Amuse does not care how you write your titles. But the stores do. So, therefore, we do. And you should. But don't let these rules scare you. Because we will help you!
So what is the deal with Uppercase and lowercase letters?
Different languages have different rules of capitalization (uppercase or lowercase letters) in the stores. Common for all is that titles must never be in all uppercase, all lower case, or random casing.
Some languages, like English and Dutch use, what is called Title Casing which Means That Every Word Begin With a Capital Letter (see what we did there!).
There are of course exceptions to every rule: the very common and shorter words are spelled with lowercase letter in English: a, an, and, as, but, for, from, nor, of, or, so, the, to, yet (But If, Is, It, That, This are words that keep the capital letter in the beginning).
Other exceptions are the first and last word in a sentence, and in parentheses.
English with Title casing: I'm from the Bay
Swedish, French and Italian use Sentence casing where every sentence begins with a capital letter and the rest of the words are lowercased. Easy peasy.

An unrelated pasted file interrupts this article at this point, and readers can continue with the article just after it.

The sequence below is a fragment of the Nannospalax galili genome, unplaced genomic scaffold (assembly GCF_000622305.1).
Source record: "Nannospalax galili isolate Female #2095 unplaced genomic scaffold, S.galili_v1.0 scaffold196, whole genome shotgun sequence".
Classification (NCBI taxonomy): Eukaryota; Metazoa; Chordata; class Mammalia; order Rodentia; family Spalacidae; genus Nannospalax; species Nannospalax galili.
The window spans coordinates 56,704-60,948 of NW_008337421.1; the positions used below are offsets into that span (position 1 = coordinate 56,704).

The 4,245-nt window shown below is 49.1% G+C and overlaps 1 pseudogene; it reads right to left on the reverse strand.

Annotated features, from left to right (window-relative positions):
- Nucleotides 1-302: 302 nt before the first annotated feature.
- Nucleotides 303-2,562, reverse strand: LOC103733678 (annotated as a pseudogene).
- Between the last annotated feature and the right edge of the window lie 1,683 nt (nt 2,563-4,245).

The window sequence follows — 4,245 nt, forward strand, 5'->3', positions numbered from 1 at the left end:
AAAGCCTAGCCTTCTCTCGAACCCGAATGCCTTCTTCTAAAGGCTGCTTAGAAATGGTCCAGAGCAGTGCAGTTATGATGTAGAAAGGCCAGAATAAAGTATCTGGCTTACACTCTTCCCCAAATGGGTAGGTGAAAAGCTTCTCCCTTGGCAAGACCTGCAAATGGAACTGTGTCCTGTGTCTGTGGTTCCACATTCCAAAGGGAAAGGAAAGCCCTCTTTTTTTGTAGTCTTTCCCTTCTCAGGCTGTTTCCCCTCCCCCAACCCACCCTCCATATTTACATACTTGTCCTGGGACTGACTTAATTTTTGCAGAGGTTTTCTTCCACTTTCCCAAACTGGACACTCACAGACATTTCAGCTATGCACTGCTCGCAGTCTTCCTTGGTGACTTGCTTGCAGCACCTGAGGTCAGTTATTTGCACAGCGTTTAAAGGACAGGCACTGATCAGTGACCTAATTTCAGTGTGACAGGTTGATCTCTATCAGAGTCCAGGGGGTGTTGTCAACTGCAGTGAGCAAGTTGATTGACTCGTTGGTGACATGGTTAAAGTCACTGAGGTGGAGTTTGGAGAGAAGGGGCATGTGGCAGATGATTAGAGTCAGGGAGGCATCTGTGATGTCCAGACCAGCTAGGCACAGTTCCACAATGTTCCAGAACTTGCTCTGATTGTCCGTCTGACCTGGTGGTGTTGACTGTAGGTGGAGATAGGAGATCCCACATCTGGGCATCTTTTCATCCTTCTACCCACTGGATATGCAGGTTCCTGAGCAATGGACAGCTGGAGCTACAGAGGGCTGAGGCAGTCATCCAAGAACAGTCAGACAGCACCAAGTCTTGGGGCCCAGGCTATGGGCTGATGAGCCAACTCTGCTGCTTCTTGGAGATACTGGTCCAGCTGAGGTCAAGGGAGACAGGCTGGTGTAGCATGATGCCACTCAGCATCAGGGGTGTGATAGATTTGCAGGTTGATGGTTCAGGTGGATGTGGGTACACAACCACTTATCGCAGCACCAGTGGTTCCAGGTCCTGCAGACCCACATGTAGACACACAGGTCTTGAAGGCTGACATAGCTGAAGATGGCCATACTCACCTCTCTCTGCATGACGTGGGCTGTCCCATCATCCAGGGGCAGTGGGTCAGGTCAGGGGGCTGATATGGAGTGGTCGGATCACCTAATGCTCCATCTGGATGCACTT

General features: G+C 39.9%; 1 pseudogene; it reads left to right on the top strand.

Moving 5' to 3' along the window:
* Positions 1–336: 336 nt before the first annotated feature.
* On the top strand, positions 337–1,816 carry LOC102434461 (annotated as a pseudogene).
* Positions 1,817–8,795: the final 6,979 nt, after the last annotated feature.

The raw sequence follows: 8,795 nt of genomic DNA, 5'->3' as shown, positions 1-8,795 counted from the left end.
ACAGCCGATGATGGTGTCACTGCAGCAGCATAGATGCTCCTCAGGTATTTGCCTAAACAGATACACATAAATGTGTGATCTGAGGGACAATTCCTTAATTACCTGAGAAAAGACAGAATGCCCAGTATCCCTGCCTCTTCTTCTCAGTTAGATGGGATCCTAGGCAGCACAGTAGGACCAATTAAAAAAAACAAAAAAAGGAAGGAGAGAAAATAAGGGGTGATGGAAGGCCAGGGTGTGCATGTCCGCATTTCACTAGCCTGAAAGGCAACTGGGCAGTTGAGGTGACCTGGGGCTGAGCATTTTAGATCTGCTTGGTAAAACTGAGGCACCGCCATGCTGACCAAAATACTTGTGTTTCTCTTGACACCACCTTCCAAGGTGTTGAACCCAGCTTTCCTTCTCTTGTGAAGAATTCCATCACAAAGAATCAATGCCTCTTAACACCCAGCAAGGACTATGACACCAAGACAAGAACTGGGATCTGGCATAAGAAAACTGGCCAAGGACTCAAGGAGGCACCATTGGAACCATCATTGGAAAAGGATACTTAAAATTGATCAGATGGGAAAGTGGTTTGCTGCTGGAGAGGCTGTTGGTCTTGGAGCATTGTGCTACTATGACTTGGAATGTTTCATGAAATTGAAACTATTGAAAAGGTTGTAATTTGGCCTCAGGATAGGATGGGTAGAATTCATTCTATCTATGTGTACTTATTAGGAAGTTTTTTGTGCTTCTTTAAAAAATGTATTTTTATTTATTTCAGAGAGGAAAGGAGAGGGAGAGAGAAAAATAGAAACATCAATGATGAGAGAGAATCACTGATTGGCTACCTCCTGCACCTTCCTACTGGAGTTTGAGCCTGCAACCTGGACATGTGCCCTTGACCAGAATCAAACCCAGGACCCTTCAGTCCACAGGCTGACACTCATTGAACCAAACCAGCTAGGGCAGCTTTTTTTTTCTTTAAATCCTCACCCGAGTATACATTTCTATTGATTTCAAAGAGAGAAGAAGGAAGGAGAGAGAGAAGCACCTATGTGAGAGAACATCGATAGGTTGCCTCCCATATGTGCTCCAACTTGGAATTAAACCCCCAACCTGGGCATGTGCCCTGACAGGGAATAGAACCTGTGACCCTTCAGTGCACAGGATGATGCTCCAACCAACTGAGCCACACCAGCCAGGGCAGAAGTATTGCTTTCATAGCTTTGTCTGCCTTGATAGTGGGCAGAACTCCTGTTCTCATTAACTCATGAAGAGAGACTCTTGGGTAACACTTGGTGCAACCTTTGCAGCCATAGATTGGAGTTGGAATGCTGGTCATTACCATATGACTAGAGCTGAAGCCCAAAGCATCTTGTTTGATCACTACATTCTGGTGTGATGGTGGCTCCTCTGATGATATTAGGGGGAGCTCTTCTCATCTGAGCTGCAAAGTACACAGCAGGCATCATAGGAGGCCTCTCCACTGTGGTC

Swedish title with sentence casing: Jag är glad att det är vi
Spanish and Portuguese titles can be written in either Sentence Casing or Title Casing
These are the Spanish exceptions that should always be in lowercase: a, al, de, del, e, el, en, la, las, los, o, para, por, un, una, y.
German also uses Sentence casing but the nouns are uppercase Nouns. Example with German title with sentence casing and uppercase Nouns: Übers Ende der Welt
If you decide to exclude iTunes and Apple Music, you don't need to follow these rules.